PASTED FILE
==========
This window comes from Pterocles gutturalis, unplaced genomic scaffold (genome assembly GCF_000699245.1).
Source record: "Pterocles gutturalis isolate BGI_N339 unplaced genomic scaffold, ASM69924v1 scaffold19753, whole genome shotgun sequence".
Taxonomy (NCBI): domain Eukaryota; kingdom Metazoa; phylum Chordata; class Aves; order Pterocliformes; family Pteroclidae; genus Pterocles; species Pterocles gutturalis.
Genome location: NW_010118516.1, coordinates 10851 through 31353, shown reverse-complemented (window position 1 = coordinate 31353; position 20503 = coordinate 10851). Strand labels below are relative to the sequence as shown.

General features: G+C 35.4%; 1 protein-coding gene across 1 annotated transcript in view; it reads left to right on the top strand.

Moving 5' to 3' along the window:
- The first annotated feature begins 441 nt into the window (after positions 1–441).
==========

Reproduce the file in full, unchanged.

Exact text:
This window comes from Pterocles gutturalis, unplaced genomic scaffold (genome assembly GCF_000699245.1).
Source record: "Pterocles gutturalis isolate BGI_N339 unplaced genomic scaffold, ASM69924v1 scaffold19753, whole genome shotgun sequence".
Taxonomy (NCBI): domain Eukaryota; kingdom Metazoa; phylum Chordata; class Aves; order Pterocliformes; family Pteroclidae; genus Pterocles; species Pterocles gutturalis.
Genome location: NW_010118516.1, coordinates 10851 through 31353, shown reverse-complemented (window position 1 = coordinate 31353; position 20503 = coordinate 10851). Strand labels below are relative to the sequence as shown.

General features: G+C 35.4%; 1 protein-coding gene across 1 annotated transcript in view; it reads left to right on the top strand.

Moving 5' to 3' along the window:
- The first annotated feature begins 441 nt into the window (after positions 1–441).